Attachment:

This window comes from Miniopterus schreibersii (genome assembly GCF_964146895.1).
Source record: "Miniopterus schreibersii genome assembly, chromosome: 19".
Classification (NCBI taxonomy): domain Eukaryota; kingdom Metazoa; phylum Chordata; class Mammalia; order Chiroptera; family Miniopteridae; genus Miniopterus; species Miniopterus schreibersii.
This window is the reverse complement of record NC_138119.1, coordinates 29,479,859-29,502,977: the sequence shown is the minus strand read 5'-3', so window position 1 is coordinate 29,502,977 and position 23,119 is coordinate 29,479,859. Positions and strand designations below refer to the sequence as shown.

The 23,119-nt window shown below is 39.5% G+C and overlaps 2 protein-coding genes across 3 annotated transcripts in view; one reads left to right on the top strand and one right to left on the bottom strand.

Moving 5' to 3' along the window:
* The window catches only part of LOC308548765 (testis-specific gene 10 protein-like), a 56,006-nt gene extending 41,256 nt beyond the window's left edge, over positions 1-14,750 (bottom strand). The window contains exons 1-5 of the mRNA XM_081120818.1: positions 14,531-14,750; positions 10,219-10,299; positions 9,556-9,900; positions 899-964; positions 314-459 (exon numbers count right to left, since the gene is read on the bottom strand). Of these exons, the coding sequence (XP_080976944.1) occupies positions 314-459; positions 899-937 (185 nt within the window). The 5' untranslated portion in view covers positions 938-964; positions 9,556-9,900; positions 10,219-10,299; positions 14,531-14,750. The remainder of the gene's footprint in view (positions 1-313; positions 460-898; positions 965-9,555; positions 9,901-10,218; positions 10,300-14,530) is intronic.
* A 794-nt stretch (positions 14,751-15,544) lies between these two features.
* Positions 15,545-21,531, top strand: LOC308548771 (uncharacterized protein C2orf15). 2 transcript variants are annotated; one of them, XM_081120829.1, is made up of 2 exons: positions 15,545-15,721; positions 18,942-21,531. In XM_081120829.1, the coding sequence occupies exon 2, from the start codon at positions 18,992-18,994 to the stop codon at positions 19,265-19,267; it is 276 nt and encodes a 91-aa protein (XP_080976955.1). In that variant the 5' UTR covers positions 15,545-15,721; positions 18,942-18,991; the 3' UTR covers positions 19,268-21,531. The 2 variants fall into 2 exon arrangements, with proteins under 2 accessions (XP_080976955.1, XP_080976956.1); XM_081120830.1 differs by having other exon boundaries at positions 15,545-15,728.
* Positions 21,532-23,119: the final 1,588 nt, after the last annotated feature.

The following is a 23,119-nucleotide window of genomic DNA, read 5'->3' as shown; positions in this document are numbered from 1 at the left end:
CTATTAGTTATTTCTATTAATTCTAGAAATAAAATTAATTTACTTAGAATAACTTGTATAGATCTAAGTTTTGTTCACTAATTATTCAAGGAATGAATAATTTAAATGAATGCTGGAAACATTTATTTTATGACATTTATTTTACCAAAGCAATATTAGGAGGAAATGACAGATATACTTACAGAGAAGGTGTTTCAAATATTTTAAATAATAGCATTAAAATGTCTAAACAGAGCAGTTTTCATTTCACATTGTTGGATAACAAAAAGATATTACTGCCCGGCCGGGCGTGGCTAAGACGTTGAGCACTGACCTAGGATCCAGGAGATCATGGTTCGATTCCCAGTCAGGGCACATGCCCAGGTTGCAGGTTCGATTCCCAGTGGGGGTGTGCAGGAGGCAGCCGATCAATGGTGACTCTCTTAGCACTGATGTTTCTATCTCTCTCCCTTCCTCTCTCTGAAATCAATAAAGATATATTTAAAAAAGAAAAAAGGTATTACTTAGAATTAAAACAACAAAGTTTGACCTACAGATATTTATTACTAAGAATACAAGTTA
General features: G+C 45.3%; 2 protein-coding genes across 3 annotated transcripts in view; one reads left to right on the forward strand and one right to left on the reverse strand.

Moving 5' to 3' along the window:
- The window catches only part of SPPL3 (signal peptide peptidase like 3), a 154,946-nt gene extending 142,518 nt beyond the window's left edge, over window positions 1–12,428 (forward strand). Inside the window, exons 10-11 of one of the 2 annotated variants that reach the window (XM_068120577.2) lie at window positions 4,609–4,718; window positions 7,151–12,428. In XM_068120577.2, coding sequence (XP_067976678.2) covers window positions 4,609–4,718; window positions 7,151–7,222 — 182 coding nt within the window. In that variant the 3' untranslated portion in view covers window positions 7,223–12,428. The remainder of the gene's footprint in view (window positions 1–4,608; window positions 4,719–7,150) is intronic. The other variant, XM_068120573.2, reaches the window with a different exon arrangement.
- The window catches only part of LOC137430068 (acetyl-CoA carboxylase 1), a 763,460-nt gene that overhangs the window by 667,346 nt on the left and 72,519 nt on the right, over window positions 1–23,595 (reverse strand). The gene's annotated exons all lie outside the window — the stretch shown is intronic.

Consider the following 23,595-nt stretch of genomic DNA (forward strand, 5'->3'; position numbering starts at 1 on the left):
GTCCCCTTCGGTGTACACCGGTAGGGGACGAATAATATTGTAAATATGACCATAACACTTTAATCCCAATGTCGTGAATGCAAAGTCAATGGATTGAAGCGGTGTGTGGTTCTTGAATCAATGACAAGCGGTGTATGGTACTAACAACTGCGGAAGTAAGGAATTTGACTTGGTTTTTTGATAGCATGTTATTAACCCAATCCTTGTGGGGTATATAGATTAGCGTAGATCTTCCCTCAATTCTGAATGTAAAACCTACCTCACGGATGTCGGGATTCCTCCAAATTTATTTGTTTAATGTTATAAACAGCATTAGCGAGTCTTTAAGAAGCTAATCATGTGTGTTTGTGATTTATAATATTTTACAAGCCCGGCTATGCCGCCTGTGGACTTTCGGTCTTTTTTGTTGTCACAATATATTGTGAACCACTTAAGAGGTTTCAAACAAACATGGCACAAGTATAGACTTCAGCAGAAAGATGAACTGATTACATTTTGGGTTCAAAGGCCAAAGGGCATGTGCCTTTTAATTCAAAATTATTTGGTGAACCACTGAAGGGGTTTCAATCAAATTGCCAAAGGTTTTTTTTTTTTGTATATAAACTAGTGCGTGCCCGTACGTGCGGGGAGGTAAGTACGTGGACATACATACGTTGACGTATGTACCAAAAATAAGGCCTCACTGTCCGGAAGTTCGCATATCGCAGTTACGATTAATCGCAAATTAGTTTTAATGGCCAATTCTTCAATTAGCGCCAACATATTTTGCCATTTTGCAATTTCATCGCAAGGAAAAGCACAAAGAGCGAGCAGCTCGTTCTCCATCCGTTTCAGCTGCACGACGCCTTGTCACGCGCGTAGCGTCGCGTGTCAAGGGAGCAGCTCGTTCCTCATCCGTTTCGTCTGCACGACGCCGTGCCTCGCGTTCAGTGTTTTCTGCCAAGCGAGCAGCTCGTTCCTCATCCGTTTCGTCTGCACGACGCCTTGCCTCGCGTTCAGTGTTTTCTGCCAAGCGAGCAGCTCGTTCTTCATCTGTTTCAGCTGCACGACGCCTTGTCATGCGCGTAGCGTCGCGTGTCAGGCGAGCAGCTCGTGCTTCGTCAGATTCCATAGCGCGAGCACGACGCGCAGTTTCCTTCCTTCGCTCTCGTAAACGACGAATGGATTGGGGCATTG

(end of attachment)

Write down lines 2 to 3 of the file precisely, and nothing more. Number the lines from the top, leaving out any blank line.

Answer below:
Source record: "Miniopterus schreibersii genome assembly, chromosome: 19".
Classification (NCBI taxonomy): domain Eukaryota; kingdom Metazoa; phylum Chordata; class Mammalia; order Chiroptera; family Miniopteridae; genus Miniopterus; species Miniopterus schreibersii.